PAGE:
Why are scalpels used more often if a laser is generally considered safer?
How Limited is Labiaplasty Laser Surgery in Regards to Precision and Natural Beauty?
Doctor Answers 7
Laser Labiaplasty Can Be A More Gentle Procedure
Thank you for your question. Be aware that the use of Lasers in surgery is a controversial topic and objective opinion is often hard to find.
I have used laser surgical techniques on delicate tissues such as the eyelids and lbai for many years and prefer this technique.
My reasons for this preference are;
- The laser seals blood vessels as it cuts-less bleeding
- Less bleeding requires less clamping and cautery to control bleeding
- Less clamping and cautery causes less trauma to the tissues
- Less trauma to the tissues improves healing
I agree the skill of your surgeon is most important, however I would never place a crushing surgical clamp on delicate tissue like the Labia.
As most of my colleagues have pointed out, the use of a laser in labiaplasty surgery is neither good or bad. The laser cuts and coagulates tissue with a controlled burn. A scalpel simply cuts the tissue very precisely and then bleeding is controlled with a micro needle electrocautery (which coagulates the bleeding points). In both cases very little damage is done. But the operation is not what instrument makes the cuts, it is what technique the surgeon employs to sculpt the tissue and then repair them. Does he simply excise the excess or does he perform a wedge excision. How precise are the sutures and how skilled is the surgeon? So I say to you, let the buyer beware! The use of a laser is a good marketing tool but implies nothing about the final results of the surgery. You need to make sure that you have a board certified experienced surgeon performing the surgery who has skill and artistry. Ask to see many before and after pictures. I hope this helps.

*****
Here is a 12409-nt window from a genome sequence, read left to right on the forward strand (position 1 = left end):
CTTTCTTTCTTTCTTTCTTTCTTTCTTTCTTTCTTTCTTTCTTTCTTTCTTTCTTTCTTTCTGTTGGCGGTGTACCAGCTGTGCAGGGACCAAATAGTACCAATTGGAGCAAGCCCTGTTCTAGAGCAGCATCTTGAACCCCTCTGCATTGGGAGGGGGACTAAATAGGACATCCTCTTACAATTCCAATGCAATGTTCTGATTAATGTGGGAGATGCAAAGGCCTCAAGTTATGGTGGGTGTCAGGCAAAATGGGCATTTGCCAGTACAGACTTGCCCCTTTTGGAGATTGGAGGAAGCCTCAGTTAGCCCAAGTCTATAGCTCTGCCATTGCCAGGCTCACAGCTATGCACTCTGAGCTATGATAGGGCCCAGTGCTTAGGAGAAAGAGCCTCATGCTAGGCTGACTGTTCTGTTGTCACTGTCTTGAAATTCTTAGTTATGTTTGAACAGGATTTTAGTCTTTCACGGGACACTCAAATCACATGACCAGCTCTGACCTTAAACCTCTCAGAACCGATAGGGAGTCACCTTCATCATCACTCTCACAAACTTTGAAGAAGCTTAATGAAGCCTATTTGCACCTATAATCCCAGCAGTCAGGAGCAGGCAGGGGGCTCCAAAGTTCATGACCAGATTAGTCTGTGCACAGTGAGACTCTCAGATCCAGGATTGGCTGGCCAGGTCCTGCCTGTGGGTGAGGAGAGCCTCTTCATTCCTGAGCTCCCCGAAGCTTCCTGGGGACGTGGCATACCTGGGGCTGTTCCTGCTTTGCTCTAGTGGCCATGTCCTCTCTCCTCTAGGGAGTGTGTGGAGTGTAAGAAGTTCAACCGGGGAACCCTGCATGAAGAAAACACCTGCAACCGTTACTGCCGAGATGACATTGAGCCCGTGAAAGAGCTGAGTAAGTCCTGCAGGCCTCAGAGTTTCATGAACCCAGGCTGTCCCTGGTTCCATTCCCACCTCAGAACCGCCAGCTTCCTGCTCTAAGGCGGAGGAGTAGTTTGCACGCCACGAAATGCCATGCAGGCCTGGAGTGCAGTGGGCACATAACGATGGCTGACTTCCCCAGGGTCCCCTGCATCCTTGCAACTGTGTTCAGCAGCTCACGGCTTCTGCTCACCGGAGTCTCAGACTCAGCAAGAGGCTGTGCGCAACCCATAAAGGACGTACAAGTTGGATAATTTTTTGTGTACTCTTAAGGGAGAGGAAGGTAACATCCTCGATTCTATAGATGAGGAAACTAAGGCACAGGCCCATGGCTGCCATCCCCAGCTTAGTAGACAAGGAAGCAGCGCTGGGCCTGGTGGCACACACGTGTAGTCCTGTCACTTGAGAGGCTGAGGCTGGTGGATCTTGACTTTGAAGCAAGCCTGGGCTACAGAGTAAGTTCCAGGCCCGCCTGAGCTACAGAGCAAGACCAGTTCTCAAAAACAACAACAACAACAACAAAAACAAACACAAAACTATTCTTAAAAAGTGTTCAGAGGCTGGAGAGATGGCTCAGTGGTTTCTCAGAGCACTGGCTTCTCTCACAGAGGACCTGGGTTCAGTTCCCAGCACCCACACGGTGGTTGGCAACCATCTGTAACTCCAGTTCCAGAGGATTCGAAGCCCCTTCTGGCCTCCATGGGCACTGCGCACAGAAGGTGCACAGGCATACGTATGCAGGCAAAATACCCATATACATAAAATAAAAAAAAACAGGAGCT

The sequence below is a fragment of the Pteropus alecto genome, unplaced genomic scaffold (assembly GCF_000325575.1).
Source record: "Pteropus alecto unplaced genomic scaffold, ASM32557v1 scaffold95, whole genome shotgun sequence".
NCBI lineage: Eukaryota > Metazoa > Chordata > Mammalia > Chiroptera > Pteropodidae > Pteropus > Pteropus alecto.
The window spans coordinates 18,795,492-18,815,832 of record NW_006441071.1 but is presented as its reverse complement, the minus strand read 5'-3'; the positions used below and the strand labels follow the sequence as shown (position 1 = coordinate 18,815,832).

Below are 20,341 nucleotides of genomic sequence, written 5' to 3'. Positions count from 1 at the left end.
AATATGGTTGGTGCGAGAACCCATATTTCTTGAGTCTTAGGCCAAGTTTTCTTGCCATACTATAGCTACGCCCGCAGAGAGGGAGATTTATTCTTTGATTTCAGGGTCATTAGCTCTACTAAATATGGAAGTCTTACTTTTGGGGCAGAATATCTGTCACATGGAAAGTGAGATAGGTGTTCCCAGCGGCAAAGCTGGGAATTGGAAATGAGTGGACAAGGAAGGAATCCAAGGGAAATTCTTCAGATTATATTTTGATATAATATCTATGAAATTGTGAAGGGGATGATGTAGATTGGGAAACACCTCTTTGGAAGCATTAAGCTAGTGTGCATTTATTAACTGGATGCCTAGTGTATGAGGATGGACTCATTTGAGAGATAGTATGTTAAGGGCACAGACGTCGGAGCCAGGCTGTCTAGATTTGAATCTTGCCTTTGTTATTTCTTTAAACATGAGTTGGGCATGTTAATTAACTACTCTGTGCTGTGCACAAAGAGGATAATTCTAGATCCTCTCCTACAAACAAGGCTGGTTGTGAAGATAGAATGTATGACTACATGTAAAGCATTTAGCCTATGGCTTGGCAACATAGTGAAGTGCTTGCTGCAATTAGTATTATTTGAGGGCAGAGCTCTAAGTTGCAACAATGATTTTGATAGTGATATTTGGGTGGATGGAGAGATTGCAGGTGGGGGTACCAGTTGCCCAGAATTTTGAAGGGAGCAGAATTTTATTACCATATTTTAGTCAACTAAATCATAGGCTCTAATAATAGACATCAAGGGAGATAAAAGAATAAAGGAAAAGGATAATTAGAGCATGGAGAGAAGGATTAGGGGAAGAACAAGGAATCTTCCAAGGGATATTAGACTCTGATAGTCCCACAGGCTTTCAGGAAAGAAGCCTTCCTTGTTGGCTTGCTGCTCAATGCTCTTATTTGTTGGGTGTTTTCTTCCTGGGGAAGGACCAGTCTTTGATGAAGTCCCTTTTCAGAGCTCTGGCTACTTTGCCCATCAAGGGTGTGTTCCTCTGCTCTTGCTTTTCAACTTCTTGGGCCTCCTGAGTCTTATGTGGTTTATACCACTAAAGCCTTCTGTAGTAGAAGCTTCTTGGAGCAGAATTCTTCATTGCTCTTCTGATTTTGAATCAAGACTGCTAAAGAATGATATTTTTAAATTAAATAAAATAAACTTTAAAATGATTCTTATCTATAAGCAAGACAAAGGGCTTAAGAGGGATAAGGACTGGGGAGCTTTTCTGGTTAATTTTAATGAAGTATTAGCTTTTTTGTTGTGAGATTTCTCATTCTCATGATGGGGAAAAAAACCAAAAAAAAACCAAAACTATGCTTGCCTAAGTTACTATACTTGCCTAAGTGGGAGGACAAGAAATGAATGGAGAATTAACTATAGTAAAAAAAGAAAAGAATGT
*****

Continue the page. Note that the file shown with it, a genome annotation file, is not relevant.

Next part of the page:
Daniel A. Medalie, MD
Laser labiaplasty results provide exceptional results - best labiaplasty procedure
In my practice, both laser labiaplasty and traditional labiaplasty provide outstanding results and high patient satisfaction for both functional and cosmetic labia minora reduction.
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Labiaplasty Technique - Does it matter?
Labiaplasty, which most commonly involves surgical reduction of the labia minora (inner/thinner lips), has become a relatively common procedure over the last ten and even more so last five years. Whether the surgery is done using a laser, scalpel, or scissors does not really matter but what does matter is "symmetry". Symmetry is the most important aspect to the final aesthetic result. Also, it's not how much tissue is removed but how much is left remaining because a certain amount is necessary to maintain proper form and function. To achieve these two most important elements, it is extremely important to consult with a board certified plastic surgeon that specializes in this operation (does at least 1 - 2 per week). It may cost you a bit more but it this type of result you will want to live with for the rest of your life. Typical (all inclusive) fee at my office/surgery center is $4500.
Labiaplasty Laser Surgery
Surgical research has repeatedly shown that laser is NOT superior to a scalpel incision. On the contrary, in good hands, a scalpel incision NEVER burns and destroys tissues as does a laser. As a result, surgeons rely on "cold steel" for safety rather than using laser heat to cut tissues when accuracy and healing are at stake.
One last comment, whenever someone touts "ANYTHING laser" (laser labioplasty, laser breast surgery, laser tonsil removal, laser hemorrhoidectomy etc) as being superior you would bed wise to assume you are dealing with unscrupulous marketer at best. Prepare to be taken advantage of.
Labia Minora Reduction and Tools?
Thank you for the question.
The results and safety of the labia minora reduction procedure ( and other plastic surgical procedures) depend more on the surgeon's skill, experience, and judgment than on the specific tool ( for example,laser or scalpel) used.
I am not aware of any literature or experience that shows “laser is generally considered safer”. Be careful about the source of information you receive.
Laser is not safer....laser is a selling tool.
I have been doing this operation for about ten years. The scalpel is safer and more precise. Your time is better spent figuring out what technique you prefer and the surgeon rather than the way the surgery is to be done.
The laser is a selling tool. Theoretically it could burn the patient or make the wounds less likely to heal well as it burns to an extent by definition. It is certainly not safer.
John Di Saia MD